CONGRESS POISED TO RUSH THROUGH SWEEPING IMMUNITY FOR POSSIBLY UNSAFE VACCINES AND OTHER DRUGS -

AMERICANS LIKELY TO BECOME HUMAN GUINEA PIGS

Center for Justice and Democracy
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New York, New York 10004
Telephone: 212-267-2801
E-Mail: centerjd@centerjd.org
Web Site: www.centerjd.org



Posted: 19 October 2005


On October 17, 2005, a new Biodefense bill will be introduced in the U.S. Senate and is expected to be pushed through the U.S. Senate Health, Education, Labor and Pensions (HELP) Committee, without hearings.

THE BILL WOULD WIPE OUT BOTH REGULATORY AND LEGAL SAFEGUARDS AGAINST CERTAIN UNSAFE VACCINES, DRUGS AND DEVICES, LEAVING THE INDUSTRY COMPLETELY OFF THE HOOK FOR HURTING AMERICAN CITIZENS

THE MASSIVE LIABILITY PROTECTION CONTAINED IN THIS BILL DOES NOTHING TO ADDRESS THE REASONS WHY THIS COUNTRY EXPERIENCES FLU VACCINE SHORTAGES

The drug industry is engaged in colossal and unjustified fear-mongering, blaming "lawsuits" and "liability" for the flu vaccine shortages in 2004. Nothing could be further from the truth. According to a 2004 Washington Post investigation,1 flu vaccine shortages are due to arcane production and supply and demand problems, not liability problems.

  1. The flu virus mutates easily, requiring new annual production. According to the Washington Post, "Generally, at least one strain each year undergoes so much mutation that it needs to be replaced by an 'updated' version in the next year's vaccine. Consequently, a new flu vaccine formula has to be drawn up each year."2
  2. The industry uses old-fashioned, risky technology. The flu vaccine is made "by injecting virus into fertilized chicken eggs. ... Each egg must be hand-inspected and hand-injected. One egg grows enough virus for 4 or 5 doses of vaccine. Millions are needed ... They have some of the risk, time pressure and uncertainty of political races and military attacks."3
  3. The market for flu vaccines faces uncertain supply and demand and a small profit margin. According to the Washington Post, "In 2001-02, 10 million doses were pitched. The next year (Wyeth's last) the number was 13 million. Last winter, despite a run on vaccine in an earlier-than-usual flu season, 4 million doses, out of 87 million made, were discarded.... The waste is particularly hard for vaccine makers to stomach because their profit margin is small.... Because much of the vaccine is bought in huge orders by government agencies, the price is low."4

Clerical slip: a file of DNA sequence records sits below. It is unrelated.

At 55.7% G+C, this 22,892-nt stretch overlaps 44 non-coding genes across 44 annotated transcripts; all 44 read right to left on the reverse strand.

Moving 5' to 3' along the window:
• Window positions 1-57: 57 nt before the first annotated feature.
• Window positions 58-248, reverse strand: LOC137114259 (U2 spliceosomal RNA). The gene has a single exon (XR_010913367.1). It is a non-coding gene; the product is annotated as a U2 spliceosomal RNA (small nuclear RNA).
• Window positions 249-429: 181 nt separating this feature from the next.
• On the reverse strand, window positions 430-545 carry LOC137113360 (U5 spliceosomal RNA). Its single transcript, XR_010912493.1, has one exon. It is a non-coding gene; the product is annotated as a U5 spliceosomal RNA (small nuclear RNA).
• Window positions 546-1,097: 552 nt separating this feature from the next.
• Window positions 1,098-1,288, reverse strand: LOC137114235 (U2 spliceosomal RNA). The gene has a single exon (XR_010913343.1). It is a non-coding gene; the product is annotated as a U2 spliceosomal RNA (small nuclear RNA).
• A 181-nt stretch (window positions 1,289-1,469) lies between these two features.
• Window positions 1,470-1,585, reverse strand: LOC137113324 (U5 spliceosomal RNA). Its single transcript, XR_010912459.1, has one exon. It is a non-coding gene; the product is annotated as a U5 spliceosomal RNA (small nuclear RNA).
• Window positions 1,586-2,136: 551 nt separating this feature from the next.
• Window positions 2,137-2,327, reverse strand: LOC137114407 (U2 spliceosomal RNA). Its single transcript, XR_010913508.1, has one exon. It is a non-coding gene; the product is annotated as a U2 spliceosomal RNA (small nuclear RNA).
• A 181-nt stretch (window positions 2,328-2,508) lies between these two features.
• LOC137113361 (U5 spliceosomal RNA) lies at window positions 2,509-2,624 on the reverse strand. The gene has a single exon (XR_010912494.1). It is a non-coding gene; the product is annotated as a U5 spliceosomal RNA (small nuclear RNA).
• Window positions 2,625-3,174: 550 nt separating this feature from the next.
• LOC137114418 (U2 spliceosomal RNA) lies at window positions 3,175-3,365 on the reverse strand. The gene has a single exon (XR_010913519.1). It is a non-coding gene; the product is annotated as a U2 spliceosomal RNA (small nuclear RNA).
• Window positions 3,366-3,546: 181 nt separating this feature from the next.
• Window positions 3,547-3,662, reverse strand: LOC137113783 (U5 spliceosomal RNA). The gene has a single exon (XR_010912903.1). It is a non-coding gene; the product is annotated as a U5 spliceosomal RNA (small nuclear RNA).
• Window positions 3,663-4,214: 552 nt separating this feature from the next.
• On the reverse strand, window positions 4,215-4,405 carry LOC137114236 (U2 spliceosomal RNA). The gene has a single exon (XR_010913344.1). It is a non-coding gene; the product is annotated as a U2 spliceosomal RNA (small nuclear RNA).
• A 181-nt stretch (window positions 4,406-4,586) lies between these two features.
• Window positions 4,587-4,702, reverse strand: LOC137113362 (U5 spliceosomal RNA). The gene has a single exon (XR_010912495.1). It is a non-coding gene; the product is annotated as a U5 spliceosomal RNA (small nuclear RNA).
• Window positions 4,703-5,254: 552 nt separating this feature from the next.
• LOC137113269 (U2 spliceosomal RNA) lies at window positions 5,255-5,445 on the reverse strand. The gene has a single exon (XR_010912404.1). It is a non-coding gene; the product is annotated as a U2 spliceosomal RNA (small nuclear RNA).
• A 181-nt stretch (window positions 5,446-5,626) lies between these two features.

4. The industry is about to radically change its production. As the Washington Post stated, "[N]obody wants to invest hundreds of millions of dollars and five-to-seven years in building an egg-based vaccine plant when the whole industry is on the verge of switching to a radically new way of making the product.... Sometime in the next decade, flu vaccine will start to be grown in cell cultures, not eggs. It is a technology far more clean, predictable and expandable than the egg-based way of old."5

THE JOURNAL OF THE AMERICAN MEDICAL ASSOCIATION (JAMA) DISCOUNTED THE IMPORTANCE OF LIABILITY CONCERNS FOR CREATING VACCINE PRODUCTION PROBLEMS

Consistent with the above Washington Post investigation, a recent article in JAMA found:

THE DRUG INDUSTRY ALREADY BENEFITS FROM LIABILITY PROTECTION FOR PRODUCTION OF SEASONAL FLU VACCINES AND OTHER CHILDHOOD VACCINES

The Vaccine Injury Compensation Program (enacted under the Childhood Vaccine Injury Act of 1986) provides drug manufacturers protection from lawsuits arising out of injuries caused by vaccination, forcing injured victims into an administrative compensation program8 The Program covers the major childhood vaccines as well as the seasonal flu vaccine (this was added in 2004).9


To view the entire 88 page bill in PDF format CLICK HERE (It will open in a new window)


NOTES

  1. David Brown, "How U.S. Got Down to Two Makers Of Flu Vaccine," Washington Post, October 17, 2004),
  2. Ibid.
  3. Ibid.
  4. Ibid.
  5. Ibid.
  6. Mello MM, Brennan TA. Legal Concerns and the Influenza Vaccine Shortage. JAMA. October 12, 2005, 294: 1820.
  7. Ibid.
  8. 42 USC 300 aa-1, table can be found on-line at http://bhpr.hrsa.gov/vicp/table.htm
  9. Fact Sheet, Flu Vaccine Crisis: The Role of Liability Concerns, Office of Rep. Henry A. Waxman, Committee on Government Reform, U.S. House of Representatives, October 18, 2004.
  10. John Hanchette, Legislation to Improve Vaccine Injury Compensation Introduced, Gannett News Service, (Mar. 29, 2001)
  11. Elizabeth c. Scott, "The National Childhood Vaccine Injury Act Turns Fifteen," 56 Food Drug L.J. 351 (2001)
  12. 24 J. Health Pol. Pol'y & L. 82.
  13. Statement of the National Vaccine Information Center Co-Founder & President, Barbara Loe Fisher, September 28, 1999, House Oversight Hearing, "Compensating Vaccine Injury: Are Reforms Needed?"